If a tree falls in the forest, and no one is there to hear it, does it make a sound? If a lawyer writes an article, and no one reads it, is it thought leadership?
In either case, maybe. But practically speaking, the label is far less relevant than the result? When it comes to creating content, it doesn’t matter how smart, clever, or well-crafted an article is if it doesn’t reach and engage its intended audience.
For the last two months, lawyers have been pumping out massive amounts of content in order to address the wide and varied implications of the COVID-19 pandemic. The challenge all face is standing out in a marketplace of ideas saturated with so much of the same.
...it doesn’t matter how smart, clever, or well-crafted an article is if it doesn’t reach and engage its intended audience.
Writing and publishing content often feels like tossing a needle into the Internet haystack. That’s challenging enough. But if all you’re doing is recycling the same old ideas, and trying to make them relevant to the biggest audience possible, then It’s not even a needle—it’s just more hay.
The way to stand out is to create content that is more client focused—that is, content created for a very specific, often small, audience. You don't need to reach everyone, just the cohort of individuals and businesses that requires the type contextualized insight only you can offer. By showing up over and over for your audience, you'll generate awareness, and people will come to trust you.
The decision as to the right lawyer for the job will become obvious. After all, why would a client choose an unknown commodity when there's someone consistently showing up in their inbox and social feeds with solutions to the problems they face?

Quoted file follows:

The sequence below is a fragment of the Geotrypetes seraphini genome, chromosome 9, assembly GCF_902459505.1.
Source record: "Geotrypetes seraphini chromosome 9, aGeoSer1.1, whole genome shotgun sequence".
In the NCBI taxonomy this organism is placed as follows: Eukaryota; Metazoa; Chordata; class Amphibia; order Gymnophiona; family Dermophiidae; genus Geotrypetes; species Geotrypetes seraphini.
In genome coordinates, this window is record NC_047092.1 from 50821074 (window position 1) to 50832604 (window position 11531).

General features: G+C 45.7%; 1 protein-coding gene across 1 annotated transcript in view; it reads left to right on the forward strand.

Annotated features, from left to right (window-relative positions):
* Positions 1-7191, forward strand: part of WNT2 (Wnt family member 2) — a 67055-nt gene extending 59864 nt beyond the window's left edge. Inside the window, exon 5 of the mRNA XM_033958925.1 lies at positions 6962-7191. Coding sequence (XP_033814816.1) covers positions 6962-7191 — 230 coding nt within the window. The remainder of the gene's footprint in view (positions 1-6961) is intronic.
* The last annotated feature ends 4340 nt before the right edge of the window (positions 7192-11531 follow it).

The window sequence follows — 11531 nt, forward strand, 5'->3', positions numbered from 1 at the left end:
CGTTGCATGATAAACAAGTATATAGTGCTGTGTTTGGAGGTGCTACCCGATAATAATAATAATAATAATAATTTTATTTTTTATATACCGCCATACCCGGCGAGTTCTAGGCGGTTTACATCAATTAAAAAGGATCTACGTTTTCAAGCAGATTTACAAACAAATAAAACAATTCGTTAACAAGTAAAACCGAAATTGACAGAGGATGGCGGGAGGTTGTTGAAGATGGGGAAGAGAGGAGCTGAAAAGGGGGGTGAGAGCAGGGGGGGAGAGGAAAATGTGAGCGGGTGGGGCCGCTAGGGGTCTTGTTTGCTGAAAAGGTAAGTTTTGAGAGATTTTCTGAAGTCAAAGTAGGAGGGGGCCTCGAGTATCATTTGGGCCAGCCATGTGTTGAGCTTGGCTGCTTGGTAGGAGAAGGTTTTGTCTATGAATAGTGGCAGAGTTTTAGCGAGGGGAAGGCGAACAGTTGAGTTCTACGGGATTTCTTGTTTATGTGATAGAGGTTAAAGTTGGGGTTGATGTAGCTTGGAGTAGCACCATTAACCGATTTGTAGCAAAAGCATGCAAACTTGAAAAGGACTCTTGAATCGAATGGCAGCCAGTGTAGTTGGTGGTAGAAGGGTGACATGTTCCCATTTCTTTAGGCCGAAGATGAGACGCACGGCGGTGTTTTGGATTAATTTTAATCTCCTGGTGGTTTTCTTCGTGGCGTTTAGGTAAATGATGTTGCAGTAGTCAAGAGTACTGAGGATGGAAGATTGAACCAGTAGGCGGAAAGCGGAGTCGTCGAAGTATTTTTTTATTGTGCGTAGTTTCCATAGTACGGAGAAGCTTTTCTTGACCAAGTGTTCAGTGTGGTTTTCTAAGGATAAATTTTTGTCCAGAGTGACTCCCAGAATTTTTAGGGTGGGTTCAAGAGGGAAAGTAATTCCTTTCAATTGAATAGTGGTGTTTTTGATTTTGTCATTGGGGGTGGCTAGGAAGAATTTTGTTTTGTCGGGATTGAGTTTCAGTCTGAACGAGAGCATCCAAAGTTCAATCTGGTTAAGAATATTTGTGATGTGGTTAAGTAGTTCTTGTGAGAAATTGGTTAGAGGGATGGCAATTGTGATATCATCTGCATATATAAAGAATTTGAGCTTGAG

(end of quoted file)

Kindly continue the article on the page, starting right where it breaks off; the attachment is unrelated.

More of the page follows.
Narrow Your Focus
When you set out to become a thought leader, you must approach the task with the mindset that you must write for someone, not everyone. You must narrow your focus. Businesses and individuals succeed when they focus on less not more.
...approach the task with the mindset that you must write for someone, not everyone.
Across all categories of service offerings, there are continuums of premium brands and commodity ones. Those in the premium category narrow their positioning—the articulation of what they do and for whom they do it—to the point that there are few, if any, available alternatives to what they offer. They solve discrete problems for distinct audiences and do it extremely well. Assuming there is a market for what they offer, and they deliver high quality work product, they dominate and earn healthy profits.
In the context of legal services, this means you don’t have to be the smartest lawyer to be successful, you merely need to be sufficiently narrowly focused to reduce, or eliminate, the competition. A lawyer who offers one area of practice expertise for one industry will be perceived as a more valuable resource to those in the industry than another lawyer who purports to specialize in almost everything for everyone.
The generalist may get an opportunity (if you can call it that) to participate in an RFP process designed to identify the lowest-cost provider for commodity work, while the specialist will get an urgent phone call when it really matters. Law firms also benefit from narrow focus. By way of example, consider Kirkland & Ellis’ dominance in generating high-margin litigation, transactional, and restructuring work from the private equity industry. The objective of narrow positioning is to be perceived as less interchangeable.
there’s a compounding return on expertise...
If you summon the courage to stay in a single lane, you’ll come to know what it’s like to operate at a high level of competence, and you won’t want to go back to the feelings of uncertainty and angst that afflict the generalist who often gets in over their head.
Indeed, there’s a compounding return on expertise—when you’re disciplined enough to maintain your focus, you get better and faster at a rate that’s impossible for a generalist to keep up with. When you deal with the same types of clients with the same types of issues, you start to see patterns and make connections that others can’t. Instead of constantly getting up to speed on an industry and its statutory and regulatory framework, making initial assessments and determining a course of action becomes instinctual.